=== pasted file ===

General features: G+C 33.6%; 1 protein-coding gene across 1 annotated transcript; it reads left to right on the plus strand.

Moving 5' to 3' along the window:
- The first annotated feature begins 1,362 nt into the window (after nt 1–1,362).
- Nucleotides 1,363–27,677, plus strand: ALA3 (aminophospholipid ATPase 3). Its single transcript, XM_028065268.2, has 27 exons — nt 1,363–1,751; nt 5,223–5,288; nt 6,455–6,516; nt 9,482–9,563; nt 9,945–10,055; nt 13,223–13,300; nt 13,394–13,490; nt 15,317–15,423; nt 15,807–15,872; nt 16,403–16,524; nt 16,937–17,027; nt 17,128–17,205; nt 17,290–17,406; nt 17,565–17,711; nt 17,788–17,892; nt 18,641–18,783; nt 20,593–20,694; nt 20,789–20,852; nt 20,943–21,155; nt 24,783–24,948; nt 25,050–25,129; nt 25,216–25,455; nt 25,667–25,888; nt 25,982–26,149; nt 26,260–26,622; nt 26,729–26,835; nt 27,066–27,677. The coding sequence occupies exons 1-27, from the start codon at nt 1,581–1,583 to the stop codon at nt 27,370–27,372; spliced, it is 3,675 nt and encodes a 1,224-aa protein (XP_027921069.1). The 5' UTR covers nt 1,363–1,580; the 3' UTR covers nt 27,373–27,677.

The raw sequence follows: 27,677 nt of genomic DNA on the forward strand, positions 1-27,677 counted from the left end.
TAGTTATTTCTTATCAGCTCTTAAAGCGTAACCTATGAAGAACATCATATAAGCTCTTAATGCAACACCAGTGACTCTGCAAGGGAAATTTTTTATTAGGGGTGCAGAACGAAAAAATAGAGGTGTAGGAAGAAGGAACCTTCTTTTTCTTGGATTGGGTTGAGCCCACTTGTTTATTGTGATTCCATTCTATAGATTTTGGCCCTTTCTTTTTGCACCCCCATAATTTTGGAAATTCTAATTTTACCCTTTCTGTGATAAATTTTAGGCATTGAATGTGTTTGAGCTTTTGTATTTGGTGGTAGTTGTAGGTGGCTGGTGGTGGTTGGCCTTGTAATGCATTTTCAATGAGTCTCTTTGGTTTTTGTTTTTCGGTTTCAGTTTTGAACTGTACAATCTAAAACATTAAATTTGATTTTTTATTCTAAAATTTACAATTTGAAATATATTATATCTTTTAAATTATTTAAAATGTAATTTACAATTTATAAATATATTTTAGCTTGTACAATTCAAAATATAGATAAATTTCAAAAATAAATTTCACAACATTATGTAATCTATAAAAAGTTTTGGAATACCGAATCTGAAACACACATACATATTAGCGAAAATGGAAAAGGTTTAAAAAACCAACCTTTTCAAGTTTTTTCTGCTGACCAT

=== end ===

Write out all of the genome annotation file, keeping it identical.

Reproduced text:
General features: G+C 33.6%; 1 protein-coding gene across 1 annotated transcript; it reads left to right on the plus strand.

Moving 5' to 3' along the window:
- The first annotated feature begins 1,362 nt into the window (after nt 1–1,362).
- Nucleotides 1,363–27,677, plus strand: ALA3 (aminophospholipid ATPase 3). Its single transcript, XM_028065268.2, has 27 exons — nt 1,363–1,751; nt 5,223–5,288; nt 6,455–6,516; nt 9,482–9,563; nt 9,945–10,055; nt 13,223–13,300; nt 13,394–13,490; nt 15,317–15,423; nt 15,807–15,872; nt 16,403–16,524; nt 16,937–17,027; nt 17,128–17,205; nt 17,290–17,406; nt 17,565–17,711; nt 17,788–17,892; nt 18,641–18,783; nt 20,593–20,694; nt 20,789–20,852; nt 20,943–21,155; nt 24,783–24,948; nt 25,050–25,129; nt 25,216–25,455; nt 25,667–25,888; nt 25,982–26,149; nt 26,260–26,622; nt 26,729–26,835; nt 27,066–27,677. The coding sequence occupies exons 1-27, from the start codon at nt 1,581–1,583 to the stop codon at nt 27,370–27,372; spliced, it is 3,675 nt and encodes a 1,224-aa protein (XP_027921069.1). The 5' UTR covers nt 1,363–1,580; the 3' UTR covers nt 27,373–27,677.

The raw sequence follows: 27,677 nt of genomic DNA on the forward strand, positions 1-27,677 counted from the left end.
TAGTTATTTCTTATCAGCTCTTAAAGCGTAACCTATGAAGAACATCATATAAGCTCTTAATGCAACACCAGTGACTCTGCAAGGGAAATTTTTTATTAGGGGTGCAGAACGAAAAAATAGAGGTGTAGGAAGAAGGAACCTTCTTTTTCTTGGATTGGGTTGAGCCCACTTGTTTATTGTGATTCCATTCTATAGATTTTGGCCCTTTCTTTTTGCACCCCCATAATTTTGGAAATTCTAATTTTACCCTTTCTGTGATAAATTTTAGGCATTGAATGTGTTTGAGCTTTTGTATTTGGTGGTAGTTGTAGGTGGCTGGTGGTGGTTGGCCTTGTAATGCATTTTCAATGAGTCTCTTTGGTTTTTGTTTTTCGGTTTCAGTTTTGAACTGTACAATCTAAAACATTAAATTTGATTTTTTATTCTAAAATTTACAATTTGAAATATATTATATCTTTTAAATTATTTAAAATGTAATTTACAATTTATAAATATATTTTAGCTTGTACAATTCAAAATATAGATAAATTTCAAAAATAAATTTCACAACATTATGTAATCTATAAAAAGTTTTGGAATACCGAATCTGAAACACACATACATATTAGCGAAAATGGAAAAGGTTTAAAAAACCAACCTTTTCAAGTTTTTTCTGCTGACCAT